>   at org.apache.spark.sql.catalyst.analysis.Analyzer$ResolveUpCast$$anonfun$apply$34$$anonfun$applyOrElse$14.applyOrElse(Analyzer.scala:2140)
>   at org.apache.spark.sql.catalyst.trees.TreeNode$$anonfun$2.apply(TreeNode.scala:268)
>   at org.apache.spark.sql.catalyst.trees.TreeNode$$anonfun$2.apply(TreeNode.scala:268)
>   at org.apache.spark.sql.catalyst.trees.CurrentOrigin$.withOrigin(TreeNode.scala:70)
>   at org.apache.spark.sql.catalyst.trees.TreeNode.transformDown(TreeNode.scala:267)
>   at org.apache.spark.sql.catalyst.trees.TreeNode$$anonfun$transformDown$1.apply(TreeNode.scala:273)
>   at org.apache.spark.sql.catalyst.trees.TreeNode$$anonfun$transformDown$1.apply(TreeNode.scala:273)
>   at org.apache.spark.sql.catalyst.trees.TreeNode$$anonfun$4.apply(TreeNode.scala:307)
>   at org.apache.spark.sql.catalyst.trees.TreeNode.mapProductIterator(TreeNode.scala:188)
>   at org.apache.spark.sql.catalyst.trees.TreeNode.mapChildren(TreeNode.scala:305)
>   at org.apache.spark.sql.catalyst.trees.TreeNode.transformDown(TreeNode.scala:273)
>   at org.apache.spark.sql.catalyst.trees.TreeNode$$anonfun$transformDown$1.apply(TreeNode.scala:273)
>   at org.apache.spark.sql.catalyst.trees.TreeNode$$anonfun$transformDown$1.apply(TreeNode.scala:273)
>   at org.apache.spark.sql.catalyst.trees.TreeNode$$anonfun$4$$anonfun$apply$11.apply(TreeNode.scala:336)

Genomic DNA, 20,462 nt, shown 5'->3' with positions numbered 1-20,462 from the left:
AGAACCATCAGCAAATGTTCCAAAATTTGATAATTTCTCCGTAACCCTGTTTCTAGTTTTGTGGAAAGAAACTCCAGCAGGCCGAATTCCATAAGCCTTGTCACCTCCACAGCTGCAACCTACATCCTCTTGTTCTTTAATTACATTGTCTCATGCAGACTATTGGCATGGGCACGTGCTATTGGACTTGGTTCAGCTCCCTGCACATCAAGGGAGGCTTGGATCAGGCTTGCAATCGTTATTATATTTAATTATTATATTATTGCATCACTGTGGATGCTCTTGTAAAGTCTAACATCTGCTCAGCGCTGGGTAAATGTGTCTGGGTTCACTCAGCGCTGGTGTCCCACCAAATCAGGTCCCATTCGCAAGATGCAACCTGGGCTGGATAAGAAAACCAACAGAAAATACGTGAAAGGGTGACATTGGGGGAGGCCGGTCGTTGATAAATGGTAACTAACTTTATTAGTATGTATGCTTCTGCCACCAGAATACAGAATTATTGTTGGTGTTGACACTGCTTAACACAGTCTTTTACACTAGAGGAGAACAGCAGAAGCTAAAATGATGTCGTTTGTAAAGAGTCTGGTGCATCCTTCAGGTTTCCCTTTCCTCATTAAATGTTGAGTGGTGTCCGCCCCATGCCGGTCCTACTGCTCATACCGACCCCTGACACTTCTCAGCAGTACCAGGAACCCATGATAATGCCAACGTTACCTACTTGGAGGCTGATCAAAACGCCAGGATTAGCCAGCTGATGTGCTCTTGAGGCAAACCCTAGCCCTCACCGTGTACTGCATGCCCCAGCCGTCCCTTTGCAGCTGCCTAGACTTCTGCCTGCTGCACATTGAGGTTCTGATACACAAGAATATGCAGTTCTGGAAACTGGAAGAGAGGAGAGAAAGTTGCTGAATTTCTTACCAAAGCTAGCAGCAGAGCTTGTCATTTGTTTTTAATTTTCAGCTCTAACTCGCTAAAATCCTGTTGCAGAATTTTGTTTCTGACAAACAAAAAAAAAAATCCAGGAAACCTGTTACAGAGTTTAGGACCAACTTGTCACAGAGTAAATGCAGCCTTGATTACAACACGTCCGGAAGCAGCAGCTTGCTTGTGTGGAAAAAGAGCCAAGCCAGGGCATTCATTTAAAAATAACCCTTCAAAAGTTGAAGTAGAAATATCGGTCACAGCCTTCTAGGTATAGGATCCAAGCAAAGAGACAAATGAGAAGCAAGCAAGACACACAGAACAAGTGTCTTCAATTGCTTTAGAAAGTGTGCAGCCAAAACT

>   at scala.collection.TraversableLike$$anonfun$map$1.apply(TraversableLike.scala:234)
>   at scala.collection.TraversableLike$$anonfun$map$1.apply(TraversableLike.scala:234)
>   at scala.collection.immutable.List.foreach(List.scala:381)
>   at scala.collection.TraversableLike$class.map(TraversableLike.scala:234)
>   at scala.collection.immutable.List.map(List.scala:285)
>   at org.apache.spark.sql.catalyst.trees.TreeNode$$anonfun$4.apply(TreeNode.scala:334)
>   at org.apache.spark.sql.catalyst.trees.TreeNode.mapProductIterator(TreeNode.scala:188)
>   at org.apache.spark.sql.catalyst.trees.TreeNode.mapChildren(TreeNode.scala:305)
>   at org.apache.spark.sql.catalyst.trees.TreeNode.transformDown(TreeNode.scala:273)
>   at org.apache.spark.sql.catalyst.plans.QueryPlan$$anonfun$transformExpressionsDown$1.apply(QueryPlan.scala:245)
>   at org.apache.spark.sql.catalyst.plans.QueryPlan$$anonfun$transformExpressionsDown$1.apply(QueryPlan.scala:245)
>   at org.apache.spark.sql.catalyst.plans.QueryPlan.transformExpression$1(QueryPlan.scala:266)
>   at org.apache.spark.sql.catalyst.plans.QueryPlan.org$apache$spark$sql$catalyst$plans$QueryPlan$$recursiveTransform$1(QueryPlan.scala:276)
>   at org.apache.spark.sql.catalyst.plans.QueryPlan$$anonfun$6.apply(QueryPlan.scala:285)
>   at org.apache.spark.sql.catalyst.trees.TreeNode.mapProductIterator(TreeNode.scala:188)
>   at org.apache.spark.sql.catalyst.plans.QueryPlan.mapExpressions(QueryPlan.scala:285)